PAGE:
34. 34. Care and Maintenance of all HEARING PROTECTIVE DEVICES Keep clean with mild soap and water and dry before using Replace when material hardens/cracks or does not clean Check for cracks on earphone seals, headband tension and replace as needed
  35. 35. Helmets: For Specific Operational Uses • Aviators, aviation crews • Tankers • Amphibious vehicle crew members 37
  36. 36. COMBAT EARPLUGS •Insert YELLOW plugs for weapons fire in dismounted mode. • Insert OLIVE DRAB plugs for steady state noise in and around aircraft, noisy vehicles and watercraft, etc. • Keep filter holes free of earwax and other debris. • Check proper insertion for slight tension by gently tugging on plugs. • Ensure that plugs are cleaned with soap and water and dry when returned to case.
  37. 37. Where to get Hearing Protection Pre-formed – fitting done at Thomas Moore Health Clinic on walk-in basis All other types provided by unit and should be included in budget
  38. 38. One more time…When do I need to wear protection? • Steady state noise measured at 85dBA or greater • Impulse noise measured at 140dBA or greater 40
  39. 39. Are HPDs always enough? • Some military noise exposure may exceed the protection offered by HPDs • Synergistic effects • Permanent damage can be minimized with HPD use 41
  40. 40. OTHER PROTECTIVE MEASURES • Administrative Controls • Double protection • Medical intervention??? 42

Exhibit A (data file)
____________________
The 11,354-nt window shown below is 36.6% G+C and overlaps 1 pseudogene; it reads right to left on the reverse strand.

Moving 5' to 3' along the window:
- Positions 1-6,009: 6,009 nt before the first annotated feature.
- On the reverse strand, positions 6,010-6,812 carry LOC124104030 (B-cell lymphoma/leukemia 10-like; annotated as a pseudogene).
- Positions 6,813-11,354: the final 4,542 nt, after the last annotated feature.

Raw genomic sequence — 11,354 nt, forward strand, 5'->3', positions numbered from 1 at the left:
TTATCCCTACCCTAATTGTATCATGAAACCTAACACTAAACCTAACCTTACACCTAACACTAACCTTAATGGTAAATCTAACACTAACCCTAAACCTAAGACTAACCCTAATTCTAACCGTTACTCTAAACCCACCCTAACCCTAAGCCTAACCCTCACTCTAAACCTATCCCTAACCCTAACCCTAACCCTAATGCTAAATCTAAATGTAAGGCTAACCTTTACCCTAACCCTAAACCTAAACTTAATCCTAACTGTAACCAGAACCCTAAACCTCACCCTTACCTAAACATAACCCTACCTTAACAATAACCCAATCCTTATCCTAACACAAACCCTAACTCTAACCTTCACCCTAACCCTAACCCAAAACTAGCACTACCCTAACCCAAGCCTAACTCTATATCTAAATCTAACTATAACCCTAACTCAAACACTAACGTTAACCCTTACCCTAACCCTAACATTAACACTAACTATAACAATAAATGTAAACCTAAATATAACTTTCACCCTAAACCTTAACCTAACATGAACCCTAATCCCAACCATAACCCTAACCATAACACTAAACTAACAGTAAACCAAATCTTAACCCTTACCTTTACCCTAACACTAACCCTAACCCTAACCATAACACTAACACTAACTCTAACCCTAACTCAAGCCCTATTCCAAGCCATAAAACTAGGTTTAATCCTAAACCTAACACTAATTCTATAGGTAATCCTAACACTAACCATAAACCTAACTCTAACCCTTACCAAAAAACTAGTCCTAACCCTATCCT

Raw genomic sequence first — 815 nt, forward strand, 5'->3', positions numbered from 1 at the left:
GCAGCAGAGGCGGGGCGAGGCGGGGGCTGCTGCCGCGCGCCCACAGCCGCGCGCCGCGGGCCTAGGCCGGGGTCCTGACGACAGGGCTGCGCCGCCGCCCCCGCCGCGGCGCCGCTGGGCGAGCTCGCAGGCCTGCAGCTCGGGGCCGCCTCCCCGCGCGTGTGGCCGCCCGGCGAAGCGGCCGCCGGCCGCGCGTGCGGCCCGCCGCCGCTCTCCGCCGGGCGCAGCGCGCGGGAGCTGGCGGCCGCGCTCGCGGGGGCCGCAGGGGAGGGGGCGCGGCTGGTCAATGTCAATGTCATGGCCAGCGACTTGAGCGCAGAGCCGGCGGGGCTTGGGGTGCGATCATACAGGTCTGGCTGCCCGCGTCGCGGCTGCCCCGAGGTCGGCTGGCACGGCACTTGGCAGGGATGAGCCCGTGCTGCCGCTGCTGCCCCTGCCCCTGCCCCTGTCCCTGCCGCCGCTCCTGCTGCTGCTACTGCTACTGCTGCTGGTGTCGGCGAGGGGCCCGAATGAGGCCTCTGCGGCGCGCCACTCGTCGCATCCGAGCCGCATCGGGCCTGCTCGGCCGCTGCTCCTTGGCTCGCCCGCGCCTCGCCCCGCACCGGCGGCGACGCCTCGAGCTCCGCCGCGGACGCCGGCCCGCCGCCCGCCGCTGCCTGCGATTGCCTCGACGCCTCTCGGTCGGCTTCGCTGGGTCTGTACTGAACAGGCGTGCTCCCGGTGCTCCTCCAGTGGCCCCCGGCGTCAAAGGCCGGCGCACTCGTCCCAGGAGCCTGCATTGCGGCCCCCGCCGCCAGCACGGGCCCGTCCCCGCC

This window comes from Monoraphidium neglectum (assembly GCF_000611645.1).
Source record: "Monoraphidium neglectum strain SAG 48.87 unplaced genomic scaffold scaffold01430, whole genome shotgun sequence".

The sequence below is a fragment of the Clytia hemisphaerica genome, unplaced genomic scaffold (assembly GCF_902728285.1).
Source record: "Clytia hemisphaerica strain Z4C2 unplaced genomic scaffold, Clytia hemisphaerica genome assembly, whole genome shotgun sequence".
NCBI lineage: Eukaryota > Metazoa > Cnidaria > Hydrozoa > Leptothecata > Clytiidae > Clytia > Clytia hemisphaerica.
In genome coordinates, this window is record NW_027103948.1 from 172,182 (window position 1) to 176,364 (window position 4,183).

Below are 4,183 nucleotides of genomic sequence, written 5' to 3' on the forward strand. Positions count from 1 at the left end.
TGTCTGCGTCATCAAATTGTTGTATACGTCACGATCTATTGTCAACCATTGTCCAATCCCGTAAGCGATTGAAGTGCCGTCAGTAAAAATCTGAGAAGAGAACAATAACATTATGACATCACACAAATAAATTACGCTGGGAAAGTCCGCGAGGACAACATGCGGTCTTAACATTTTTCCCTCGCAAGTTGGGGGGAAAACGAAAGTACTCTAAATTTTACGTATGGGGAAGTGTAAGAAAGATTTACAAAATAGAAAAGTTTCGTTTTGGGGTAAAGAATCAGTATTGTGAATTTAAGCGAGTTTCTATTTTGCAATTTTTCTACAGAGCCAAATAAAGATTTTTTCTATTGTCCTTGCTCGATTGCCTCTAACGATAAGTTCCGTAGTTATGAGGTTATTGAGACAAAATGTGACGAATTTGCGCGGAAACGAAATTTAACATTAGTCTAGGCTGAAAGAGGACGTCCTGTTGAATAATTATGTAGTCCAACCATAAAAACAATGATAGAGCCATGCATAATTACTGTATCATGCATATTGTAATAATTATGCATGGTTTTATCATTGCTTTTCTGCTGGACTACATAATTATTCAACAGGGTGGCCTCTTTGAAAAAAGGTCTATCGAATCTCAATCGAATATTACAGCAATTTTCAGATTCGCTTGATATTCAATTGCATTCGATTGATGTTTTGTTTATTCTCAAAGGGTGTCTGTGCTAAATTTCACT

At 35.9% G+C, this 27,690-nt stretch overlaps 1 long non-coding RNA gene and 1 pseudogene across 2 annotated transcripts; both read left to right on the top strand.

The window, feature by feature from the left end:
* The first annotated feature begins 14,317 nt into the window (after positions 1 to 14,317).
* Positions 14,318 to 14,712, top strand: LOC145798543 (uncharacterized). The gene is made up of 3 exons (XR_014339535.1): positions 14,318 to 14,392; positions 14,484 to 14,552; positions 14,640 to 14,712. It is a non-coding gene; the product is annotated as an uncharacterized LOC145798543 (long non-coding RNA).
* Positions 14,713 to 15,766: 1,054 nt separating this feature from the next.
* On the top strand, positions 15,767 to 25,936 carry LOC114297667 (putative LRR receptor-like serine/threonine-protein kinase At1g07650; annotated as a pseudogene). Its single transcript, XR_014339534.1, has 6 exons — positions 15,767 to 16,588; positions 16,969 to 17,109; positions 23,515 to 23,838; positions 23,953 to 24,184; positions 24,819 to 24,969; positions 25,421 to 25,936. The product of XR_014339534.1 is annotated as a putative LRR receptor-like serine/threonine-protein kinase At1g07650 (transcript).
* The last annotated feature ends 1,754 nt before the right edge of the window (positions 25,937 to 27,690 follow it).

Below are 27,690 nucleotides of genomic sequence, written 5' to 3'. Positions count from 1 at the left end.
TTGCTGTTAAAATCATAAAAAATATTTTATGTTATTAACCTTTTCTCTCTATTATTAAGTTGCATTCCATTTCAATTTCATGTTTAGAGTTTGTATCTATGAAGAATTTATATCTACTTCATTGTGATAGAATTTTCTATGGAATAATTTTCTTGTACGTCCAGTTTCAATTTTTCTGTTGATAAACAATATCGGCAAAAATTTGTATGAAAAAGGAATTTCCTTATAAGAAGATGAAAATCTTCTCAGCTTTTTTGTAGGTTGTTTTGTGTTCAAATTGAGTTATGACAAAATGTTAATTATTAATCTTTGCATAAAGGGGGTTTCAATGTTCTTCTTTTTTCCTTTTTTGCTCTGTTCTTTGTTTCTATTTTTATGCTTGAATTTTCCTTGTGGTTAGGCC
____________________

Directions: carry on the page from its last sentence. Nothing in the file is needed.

41. 41. ADMINISTRATIVE CONTROLS • Limit exposure time by implementing shift work schedules 43
  42. 42. DOUBLING UP! • Steady state noises 120dBA or greater • Use of insert earplugs and circumaural earmuffs together 44
  43. 43. Medical Research (on the horizon) • Hazardous exposure initiates inner ear oxidative process which results in hair cell death cycle • New medication may be able to limit permanent damage by arresting oxidative process • Time sensitive • NOT A SUB FOR HPDs! 45
  44. 44. Listening through HPDs takes practice but the threshold shift caused from wearing them is temporary…the shift caused from not protecting yourself could be permanent!!!!
  45. 45. TO SUMMARIZE…… HEARING LOSS HAPPENS! Noise induced hearing loss is 100% preventable Your hearing health starts with YOU while at work or home If YOU don’t protect it YOU will lose it
  46. 46. QUESTIONS?? Fort Hood Hearing Conservation Section 285-6186/6311